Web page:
A dam 150 is detachably secured on a top surface of the screen 120 by a dam locking cap (alternatively referred to as a “dam cap”) 160. The dam cap 160 has an opening that corresponds to the shape of, and is adapted for receiving, the conjoined dam posts 130 of adjacent screens 120. The dam cap 160 has a concave shape and is adapted for fitting over a dam 150 and for being detachably secured to the top surface of a screen 120. A locking key 170 can be pressed through the dam locking cap 160 and into the aperture 132 formed by the conjoined darn posts 130, thereby locking the dam 150 in place on the screen 120.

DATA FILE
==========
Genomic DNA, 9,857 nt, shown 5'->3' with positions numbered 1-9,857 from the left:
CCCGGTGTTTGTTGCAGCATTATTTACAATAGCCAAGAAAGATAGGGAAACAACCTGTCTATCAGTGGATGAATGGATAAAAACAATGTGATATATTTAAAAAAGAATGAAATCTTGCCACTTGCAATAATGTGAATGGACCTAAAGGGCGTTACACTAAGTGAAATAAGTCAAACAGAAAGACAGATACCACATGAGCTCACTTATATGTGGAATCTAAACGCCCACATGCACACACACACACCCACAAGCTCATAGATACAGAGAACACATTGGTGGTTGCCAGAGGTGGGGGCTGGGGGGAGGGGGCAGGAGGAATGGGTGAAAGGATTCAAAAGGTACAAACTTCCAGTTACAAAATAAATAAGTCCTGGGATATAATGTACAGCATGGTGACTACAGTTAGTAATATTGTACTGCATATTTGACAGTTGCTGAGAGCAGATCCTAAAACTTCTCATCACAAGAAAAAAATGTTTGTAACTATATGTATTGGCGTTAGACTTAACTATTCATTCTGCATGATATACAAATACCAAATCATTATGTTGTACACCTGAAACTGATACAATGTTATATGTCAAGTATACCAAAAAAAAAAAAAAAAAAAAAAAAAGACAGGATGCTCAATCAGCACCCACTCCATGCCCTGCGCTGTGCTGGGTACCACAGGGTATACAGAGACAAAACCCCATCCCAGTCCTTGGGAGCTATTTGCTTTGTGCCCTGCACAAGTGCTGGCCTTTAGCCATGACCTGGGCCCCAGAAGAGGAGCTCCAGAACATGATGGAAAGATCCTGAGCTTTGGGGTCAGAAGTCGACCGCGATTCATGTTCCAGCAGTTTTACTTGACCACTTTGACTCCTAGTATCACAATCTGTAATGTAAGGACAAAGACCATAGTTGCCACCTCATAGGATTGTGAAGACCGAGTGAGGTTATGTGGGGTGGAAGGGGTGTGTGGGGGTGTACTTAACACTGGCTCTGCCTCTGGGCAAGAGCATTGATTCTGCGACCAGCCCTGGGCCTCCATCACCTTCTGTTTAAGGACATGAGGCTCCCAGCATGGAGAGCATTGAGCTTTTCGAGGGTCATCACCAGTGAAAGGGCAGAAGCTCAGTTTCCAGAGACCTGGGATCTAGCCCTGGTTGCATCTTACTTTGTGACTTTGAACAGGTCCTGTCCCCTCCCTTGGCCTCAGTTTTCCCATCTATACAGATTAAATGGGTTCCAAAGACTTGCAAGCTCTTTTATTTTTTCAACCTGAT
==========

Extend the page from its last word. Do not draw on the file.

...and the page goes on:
FIG. 2 provides an end-view of a connecting member 102. The connecting member 102 has a radial dome top 112 that, along with the transverse arm 110, is shaped to form a locking channel 114 for receiving a screen 120 therein. The locking channel 114 allows a screen 120 to be pressed down or slid into a locked position on the connecting member 102. The radial dome top 112 preferably has about a ½″ radius and a smooth surface, which makes up part of the locking channel 114. The locking channel 114 extends the entire length of the connecting member 102 from the first end 104 to the second end 106. The transverse arm 110 is perpendicular to the body 108 of the connecting member 102 and the transverse arm 110 can support screens 120 of various sizes. The junction of the transverse arm 110 and body 108 can accommodate gussets 116 for strengthening the transverse arm 110 and the corresponding locking channel 114. The size and shape of the gussets 116 can be calculated to provide maximum strength to the transverse arms 110 without adding weight to the vibratory machine. The body 108 of the connecting member 102 is an elongated steel bar that functions to secure the connecting member 102 to the vibratory machine. The body 108 of the connecting member 102 can be connected to a vibratory machine by any mechanical means known to those skilled in the art, such as by welding, mechanical brackets or braces, screws, bolts, etc. The most preferred means for connecting the body 108 to an existing vibratory machine support is by welding.